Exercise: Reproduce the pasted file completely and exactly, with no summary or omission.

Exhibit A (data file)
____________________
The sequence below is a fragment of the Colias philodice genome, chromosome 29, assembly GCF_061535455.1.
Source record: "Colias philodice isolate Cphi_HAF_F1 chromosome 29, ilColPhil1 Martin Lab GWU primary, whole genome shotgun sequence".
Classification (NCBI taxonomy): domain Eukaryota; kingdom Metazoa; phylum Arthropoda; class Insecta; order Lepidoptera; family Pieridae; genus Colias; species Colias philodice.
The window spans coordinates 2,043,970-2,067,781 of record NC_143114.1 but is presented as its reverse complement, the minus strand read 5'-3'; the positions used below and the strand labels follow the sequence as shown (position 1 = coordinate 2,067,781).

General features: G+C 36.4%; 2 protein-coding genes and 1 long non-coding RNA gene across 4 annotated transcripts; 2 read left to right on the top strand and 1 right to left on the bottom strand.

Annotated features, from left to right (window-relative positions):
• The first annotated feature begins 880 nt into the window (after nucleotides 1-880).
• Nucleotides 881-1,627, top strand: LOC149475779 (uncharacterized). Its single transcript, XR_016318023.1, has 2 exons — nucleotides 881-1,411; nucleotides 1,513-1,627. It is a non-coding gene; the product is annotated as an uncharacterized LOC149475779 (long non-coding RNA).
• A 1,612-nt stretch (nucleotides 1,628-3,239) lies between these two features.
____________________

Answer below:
The sequence below is a fragment of the Colias philodice genome, chromosome 29, assembly GCF_061535455.1.
Source record: "Colias philodice isolate Cphi_HAF_F1 chromosome 29, ilColPhil1 Martin Lab GWU primary, whole genome shotgun sequence".
Classification (NCBI taxonomy): domain Eukaryota; kingdom Metazoa; phylum Arthropoda; class Insecta; order Lepidoptera; family Pieridae; genus Colias; species Colias philodice.
The window spans coordinates 2,043,970-2,067,781 of record NC_143114.1 but is presented as its reverse complement, the minus strand read 5'-3'; the positions used below and the strand labels follow the sequence as shown (position 1 = coordinate 2,067,781).

General features: G+C 36.4%; 2 protein-coding genes and 1 long non-coding RNA gene across 4 annotated transcripts; 2 read left to right on the top strand and 1 right to left on the bottom strand.

Annotated features, from left to right (window-relative positions):
• The first annotated feature begins 880 nt into the window (after nucleotides 1-880).
• Nucleotides 881-1,627, top strand: LOC149475779 (uncharacterized). Its single transcript, XR_016318023.1, has 2 exons — nucleotides 881-1,411; nucleotides 1,513-1,627. It is a non-coding gene; the product is annotated as an uncharacterized LOC149475779 (long non-coding RNA).
• A 1,612-nt stretch (nucleotides 1,628-3,239) lies between these two features.